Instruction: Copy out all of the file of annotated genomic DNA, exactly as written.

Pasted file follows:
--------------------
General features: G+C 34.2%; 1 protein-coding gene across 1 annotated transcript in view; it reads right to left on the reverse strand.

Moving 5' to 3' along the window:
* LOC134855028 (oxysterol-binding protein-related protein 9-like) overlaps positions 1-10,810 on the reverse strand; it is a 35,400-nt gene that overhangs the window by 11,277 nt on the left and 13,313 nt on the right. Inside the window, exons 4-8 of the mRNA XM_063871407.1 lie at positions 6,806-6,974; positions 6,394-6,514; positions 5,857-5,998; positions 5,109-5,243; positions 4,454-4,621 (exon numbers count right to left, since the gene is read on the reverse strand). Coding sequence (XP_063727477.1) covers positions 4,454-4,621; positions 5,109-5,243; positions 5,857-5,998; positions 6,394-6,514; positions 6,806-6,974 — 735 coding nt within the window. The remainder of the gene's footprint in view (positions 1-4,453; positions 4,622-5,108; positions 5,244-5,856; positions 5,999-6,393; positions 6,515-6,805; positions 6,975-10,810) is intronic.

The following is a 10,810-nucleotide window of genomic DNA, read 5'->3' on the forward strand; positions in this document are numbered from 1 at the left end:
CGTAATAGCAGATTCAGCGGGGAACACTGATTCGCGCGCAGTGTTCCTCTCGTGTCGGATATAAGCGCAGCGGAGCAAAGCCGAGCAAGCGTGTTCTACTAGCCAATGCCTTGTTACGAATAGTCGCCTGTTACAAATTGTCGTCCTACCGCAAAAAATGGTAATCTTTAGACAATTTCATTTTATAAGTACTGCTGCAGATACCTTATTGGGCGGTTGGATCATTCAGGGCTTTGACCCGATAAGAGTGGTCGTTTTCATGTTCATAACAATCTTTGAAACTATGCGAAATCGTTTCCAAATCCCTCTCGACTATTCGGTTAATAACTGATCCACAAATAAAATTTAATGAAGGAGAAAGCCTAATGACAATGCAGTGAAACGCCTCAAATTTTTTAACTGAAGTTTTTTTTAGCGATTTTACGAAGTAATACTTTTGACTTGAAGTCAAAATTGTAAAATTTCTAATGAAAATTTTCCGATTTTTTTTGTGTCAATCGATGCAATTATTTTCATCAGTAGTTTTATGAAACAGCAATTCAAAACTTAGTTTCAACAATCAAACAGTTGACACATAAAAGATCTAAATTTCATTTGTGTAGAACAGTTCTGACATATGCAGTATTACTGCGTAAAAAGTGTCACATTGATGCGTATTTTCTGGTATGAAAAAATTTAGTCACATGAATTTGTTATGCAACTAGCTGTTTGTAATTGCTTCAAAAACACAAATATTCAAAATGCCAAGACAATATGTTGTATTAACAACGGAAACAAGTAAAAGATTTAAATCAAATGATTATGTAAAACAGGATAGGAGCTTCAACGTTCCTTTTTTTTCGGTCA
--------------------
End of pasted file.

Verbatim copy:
General features: G+C 34.2%; 1 protein-coding gene across 1 annotated transcript in view; it reads right to left on the reverse strand.

Moving 5' to 3' along the window:
* LOC134855028 (oxysterol-binding protein-related protein 9-like) overlaps positions 1-10,810 on the reverse strand; it is a 35,400-nt gene that overhangs the window by 11,277 nt on the left and 13,313 nt on the right. Inside the window, exons 4-8 of the mRNA XM_063871407.1 lie at positions 6,806-6,974; positions 6,394-6,514; positions 5,857-5,998; positions 5,109-5,243; positions 4,454-4,621 (exon numbers count right to left, since the gene is read on the reverse strand). Coding sequence (XP_063727477.1) covers positions 4,454-4,621; positions 5,109-5,243; positions 5,857-5,998; positions 6,394-6,514; positions 6,806-6,974 — 735 coding nt within the window. The remainder of the gene's footprint in view (positions 1-4,453; positions 4,622-5,108; positions 5,244-5,856; positions 5,999-6,393; positions 6,515-6,805; positions 6,975-10,810) is intronic.

The following is a 10,810-nucleotide window of genomic DNA, read 5'->3' on the forward strand; positions in this document are numbered from 1 at the left end:
CGTAATAGCAGATTCAGCGGGGAACACTGATTCGCGCGCAGTGTTCCTCTCGTGTCGGATATAAGCGCAGCGGAGCAAAGCCGAGCAAGCGTGTTCTACTAGCCAATGCCTTGTTACGAATAGTCGCCTGTTACAAATTGTCGTCCTACCGCAAAAAATGGTAATCTTTAGACAATTTCATTTTATAAGTACTGCTGCAGATACCTTATTGGGCGGTTGGATCATTCAGGGCTTTGACCCGATAAGAGTGGTCGTTTTCATGTTCATAACAATCTTTGAAACTATGCGAAATCGTTTCCAAATCCCTCTCGACTATTCGGTTAATAACTGATCCACAAATAAAATTTAATGAAGGAGAAAGCCTAATGACAATGCAGTGAAACGCCTCAAATTTTTTAACTGAAGTTTTTTTTAGCGATTTTACGAAGTAATACTTTTGACTTGAAGTCAAAATTGTAAAATTTCTAATGAAAATTTTCCGATTTTTTTTGTGTCAATCGATGCAATTATTTTCATCAGTAGTTTTATGAAACAGCAATTCAAAACTTAGTTTCAACAATCAAACAGTTGACACATAAAAGATCTAAATTTCATTTGTGTAGAACAGTTCTGACATATGCAGTATTACTGCGTAAAAAGTGTCACATTGATGCGTATTTTCTGGTATGAAAAAATTTAGTCACATGAATTTGTTATGCAACTAGCTGTTTGTAATTGCTTCAAAAACACAAATATTCAAAATGCCAAGACAATATGTTGTATTAACAACGGAAACAAGTAAAAGATTTAAATCAAATGATTATGTAAAACAGGATAGGAGCTTCAACGTTCCTTTTTTTTCGGTCA